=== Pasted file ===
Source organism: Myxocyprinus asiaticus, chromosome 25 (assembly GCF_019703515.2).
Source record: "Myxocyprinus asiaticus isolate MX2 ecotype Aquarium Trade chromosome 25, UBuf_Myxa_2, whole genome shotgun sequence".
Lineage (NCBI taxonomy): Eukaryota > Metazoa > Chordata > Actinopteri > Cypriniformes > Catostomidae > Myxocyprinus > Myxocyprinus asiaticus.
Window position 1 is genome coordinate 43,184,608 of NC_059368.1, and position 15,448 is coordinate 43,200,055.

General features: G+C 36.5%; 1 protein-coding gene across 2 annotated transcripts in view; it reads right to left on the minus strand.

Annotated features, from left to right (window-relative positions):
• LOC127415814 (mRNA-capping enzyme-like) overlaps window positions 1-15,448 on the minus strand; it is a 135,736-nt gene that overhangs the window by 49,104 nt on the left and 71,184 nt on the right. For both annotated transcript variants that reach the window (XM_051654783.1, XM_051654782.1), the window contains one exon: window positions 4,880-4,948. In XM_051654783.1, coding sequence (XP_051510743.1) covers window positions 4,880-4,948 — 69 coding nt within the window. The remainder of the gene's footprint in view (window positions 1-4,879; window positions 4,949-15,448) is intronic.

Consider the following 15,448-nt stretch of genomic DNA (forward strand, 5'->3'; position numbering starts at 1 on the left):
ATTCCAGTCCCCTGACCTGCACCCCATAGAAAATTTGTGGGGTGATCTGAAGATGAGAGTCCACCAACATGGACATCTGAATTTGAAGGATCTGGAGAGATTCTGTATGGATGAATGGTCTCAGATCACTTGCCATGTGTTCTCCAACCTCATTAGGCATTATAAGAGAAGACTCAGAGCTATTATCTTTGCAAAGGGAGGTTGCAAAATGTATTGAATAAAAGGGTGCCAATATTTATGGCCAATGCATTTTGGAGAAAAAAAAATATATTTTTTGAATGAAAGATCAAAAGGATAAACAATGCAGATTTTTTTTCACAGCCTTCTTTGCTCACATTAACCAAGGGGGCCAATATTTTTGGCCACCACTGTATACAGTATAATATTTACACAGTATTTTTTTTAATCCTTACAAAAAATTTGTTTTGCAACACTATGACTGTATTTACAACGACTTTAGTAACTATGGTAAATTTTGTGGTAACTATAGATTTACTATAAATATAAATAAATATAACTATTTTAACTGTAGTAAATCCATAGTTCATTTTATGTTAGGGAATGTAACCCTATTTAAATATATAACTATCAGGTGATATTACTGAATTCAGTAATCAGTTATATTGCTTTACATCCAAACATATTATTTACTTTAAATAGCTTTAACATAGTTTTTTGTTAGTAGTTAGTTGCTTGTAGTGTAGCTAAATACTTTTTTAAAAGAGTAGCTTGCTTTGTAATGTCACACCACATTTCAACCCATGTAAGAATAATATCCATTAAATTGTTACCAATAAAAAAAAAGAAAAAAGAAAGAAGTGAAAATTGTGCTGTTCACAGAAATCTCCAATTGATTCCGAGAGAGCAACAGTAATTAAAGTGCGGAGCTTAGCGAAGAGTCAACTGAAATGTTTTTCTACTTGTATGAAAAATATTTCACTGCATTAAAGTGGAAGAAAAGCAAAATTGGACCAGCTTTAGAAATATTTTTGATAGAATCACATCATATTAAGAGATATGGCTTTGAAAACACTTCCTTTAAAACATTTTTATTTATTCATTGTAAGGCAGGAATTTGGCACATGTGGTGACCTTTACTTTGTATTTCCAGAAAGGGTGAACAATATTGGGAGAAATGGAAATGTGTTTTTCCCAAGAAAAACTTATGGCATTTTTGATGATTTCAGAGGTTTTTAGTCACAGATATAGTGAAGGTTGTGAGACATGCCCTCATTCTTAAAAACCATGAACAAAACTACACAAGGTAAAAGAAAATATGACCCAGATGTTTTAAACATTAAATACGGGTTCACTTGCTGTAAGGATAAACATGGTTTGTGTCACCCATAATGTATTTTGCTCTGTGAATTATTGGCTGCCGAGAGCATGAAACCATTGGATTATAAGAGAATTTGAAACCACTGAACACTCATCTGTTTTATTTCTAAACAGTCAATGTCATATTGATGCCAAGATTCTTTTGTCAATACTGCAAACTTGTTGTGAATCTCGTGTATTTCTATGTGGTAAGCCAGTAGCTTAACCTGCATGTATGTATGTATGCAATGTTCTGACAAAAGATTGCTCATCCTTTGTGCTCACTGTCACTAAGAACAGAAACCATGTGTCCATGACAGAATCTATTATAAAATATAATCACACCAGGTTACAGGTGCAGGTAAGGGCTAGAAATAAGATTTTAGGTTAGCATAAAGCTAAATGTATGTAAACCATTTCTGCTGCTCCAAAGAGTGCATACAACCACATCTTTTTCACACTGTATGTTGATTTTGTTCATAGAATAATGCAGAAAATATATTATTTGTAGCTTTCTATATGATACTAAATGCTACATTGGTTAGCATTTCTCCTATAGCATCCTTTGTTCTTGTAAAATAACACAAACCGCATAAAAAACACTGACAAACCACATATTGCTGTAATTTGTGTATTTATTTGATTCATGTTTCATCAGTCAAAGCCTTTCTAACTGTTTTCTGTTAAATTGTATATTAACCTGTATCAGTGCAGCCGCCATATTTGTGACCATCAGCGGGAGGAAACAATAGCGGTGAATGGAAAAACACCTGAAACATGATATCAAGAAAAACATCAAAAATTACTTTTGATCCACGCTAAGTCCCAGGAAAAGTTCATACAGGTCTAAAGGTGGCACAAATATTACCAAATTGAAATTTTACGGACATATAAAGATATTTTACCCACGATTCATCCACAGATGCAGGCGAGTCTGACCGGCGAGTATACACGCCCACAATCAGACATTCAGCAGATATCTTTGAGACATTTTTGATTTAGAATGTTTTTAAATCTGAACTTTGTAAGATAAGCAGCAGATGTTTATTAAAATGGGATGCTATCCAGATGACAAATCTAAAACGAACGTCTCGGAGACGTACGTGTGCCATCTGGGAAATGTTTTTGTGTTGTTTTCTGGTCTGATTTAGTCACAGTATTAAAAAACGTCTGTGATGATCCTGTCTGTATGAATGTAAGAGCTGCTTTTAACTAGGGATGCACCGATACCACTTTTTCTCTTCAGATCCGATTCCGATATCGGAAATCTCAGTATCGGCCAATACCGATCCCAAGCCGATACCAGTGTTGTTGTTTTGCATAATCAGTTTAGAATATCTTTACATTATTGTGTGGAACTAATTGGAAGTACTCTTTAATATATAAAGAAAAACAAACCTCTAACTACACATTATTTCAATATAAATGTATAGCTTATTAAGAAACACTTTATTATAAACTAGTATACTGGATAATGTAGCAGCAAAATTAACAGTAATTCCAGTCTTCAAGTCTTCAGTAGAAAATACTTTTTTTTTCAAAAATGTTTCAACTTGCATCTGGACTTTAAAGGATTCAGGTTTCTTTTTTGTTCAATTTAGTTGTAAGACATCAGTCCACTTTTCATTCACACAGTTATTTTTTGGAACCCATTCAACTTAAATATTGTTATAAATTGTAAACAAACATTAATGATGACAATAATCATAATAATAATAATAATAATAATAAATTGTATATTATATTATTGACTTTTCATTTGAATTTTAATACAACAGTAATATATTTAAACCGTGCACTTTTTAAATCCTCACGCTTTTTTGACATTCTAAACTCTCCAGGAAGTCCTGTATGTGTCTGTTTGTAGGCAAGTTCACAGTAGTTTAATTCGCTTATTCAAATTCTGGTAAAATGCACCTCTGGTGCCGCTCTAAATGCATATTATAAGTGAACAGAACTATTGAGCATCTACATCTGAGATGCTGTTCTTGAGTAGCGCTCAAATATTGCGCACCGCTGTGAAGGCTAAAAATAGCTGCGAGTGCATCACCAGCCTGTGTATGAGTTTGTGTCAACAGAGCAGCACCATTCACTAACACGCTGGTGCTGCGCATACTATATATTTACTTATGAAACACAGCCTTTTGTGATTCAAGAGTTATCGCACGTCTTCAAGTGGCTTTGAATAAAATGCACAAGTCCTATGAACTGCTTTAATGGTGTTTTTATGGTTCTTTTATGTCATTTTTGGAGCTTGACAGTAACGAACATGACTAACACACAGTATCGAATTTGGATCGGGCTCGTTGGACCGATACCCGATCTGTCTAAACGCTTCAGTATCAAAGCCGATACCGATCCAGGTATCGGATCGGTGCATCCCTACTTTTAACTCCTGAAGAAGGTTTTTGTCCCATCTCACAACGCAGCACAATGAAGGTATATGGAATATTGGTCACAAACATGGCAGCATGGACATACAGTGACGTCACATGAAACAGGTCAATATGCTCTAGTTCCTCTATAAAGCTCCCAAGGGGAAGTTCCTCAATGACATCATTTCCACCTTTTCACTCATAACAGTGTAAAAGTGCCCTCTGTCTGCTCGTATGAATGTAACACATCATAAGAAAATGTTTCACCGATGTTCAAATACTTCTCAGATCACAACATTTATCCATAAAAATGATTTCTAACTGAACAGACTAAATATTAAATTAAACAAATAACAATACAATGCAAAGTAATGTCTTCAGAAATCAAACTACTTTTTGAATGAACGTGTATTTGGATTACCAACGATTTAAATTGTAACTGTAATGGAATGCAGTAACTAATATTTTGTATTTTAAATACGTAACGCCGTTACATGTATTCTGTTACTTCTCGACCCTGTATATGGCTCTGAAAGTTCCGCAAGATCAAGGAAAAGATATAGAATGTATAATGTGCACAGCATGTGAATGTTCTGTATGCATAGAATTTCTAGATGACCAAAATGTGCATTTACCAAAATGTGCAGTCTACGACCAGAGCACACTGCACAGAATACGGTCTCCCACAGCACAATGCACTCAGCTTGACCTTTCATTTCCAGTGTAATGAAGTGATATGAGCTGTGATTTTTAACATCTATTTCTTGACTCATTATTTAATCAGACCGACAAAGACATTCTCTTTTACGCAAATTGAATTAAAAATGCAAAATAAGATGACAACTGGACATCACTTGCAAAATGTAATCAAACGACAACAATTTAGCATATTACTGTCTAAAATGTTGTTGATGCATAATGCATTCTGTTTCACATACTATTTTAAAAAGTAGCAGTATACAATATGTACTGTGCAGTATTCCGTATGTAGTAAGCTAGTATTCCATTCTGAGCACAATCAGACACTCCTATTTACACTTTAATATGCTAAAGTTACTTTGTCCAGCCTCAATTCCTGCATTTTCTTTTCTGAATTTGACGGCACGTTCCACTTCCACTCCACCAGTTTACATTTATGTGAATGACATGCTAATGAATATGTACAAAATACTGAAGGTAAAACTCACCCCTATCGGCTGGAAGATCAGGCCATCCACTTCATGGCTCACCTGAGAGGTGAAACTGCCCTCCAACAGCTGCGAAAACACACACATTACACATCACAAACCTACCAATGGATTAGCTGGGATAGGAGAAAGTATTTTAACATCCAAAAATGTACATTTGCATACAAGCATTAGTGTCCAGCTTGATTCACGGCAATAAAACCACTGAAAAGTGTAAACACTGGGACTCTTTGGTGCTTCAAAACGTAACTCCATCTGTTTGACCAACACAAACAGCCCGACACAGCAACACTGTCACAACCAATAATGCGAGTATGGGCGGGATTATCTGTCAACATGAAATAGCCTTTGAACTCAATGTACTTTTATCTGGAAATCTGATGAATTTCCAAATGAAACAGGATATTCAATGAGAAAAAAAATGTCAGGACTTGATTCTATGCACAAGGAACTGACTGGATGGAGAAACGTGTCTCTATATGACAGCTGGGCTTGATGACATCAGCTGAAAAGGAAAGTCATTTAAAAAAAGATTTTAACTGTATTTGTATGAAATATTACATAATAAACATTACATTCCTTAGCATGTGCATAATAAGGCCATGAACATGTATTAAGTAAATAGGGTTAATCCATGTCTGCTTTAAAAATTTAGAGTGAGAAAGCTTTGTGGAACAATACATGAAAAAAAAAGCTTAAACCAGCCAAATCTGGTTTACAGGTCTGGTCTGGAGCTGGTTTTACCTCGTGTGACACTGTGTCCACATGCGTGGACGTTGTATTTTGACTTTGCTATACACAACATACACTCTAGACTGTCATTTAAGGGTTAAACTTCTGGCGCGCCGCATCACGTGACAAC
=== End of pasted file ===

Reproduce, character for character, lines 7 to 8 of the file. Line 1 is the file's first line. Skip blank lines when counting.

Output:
• LOC127415814 (mRNA-capping enzyme-like) overlaps window positions 1-15,448 on the minus strand; it is a 135,736-nt gene that overhangs the window by 49,104 nt on the left and 71,184 nt on the right. For both annotated transcript variants that reach the window (XM_051654783.1, XM_051654782.1), the window contains one exon: window positions 4,880-4,948. In XM_051654783.1, coding sequence (XP_051510743.1) covers window positions 4,880-4,948 — 69 coding nt within the window. The remainder of the gene's footprint in view (window positions 1-4,879; window positions 4,949-15,448) is intronic.

Consider the following 15,448-nt stretch of genomic DNA (forward strand, 5'->3'; position numbering starts at 1 on the left):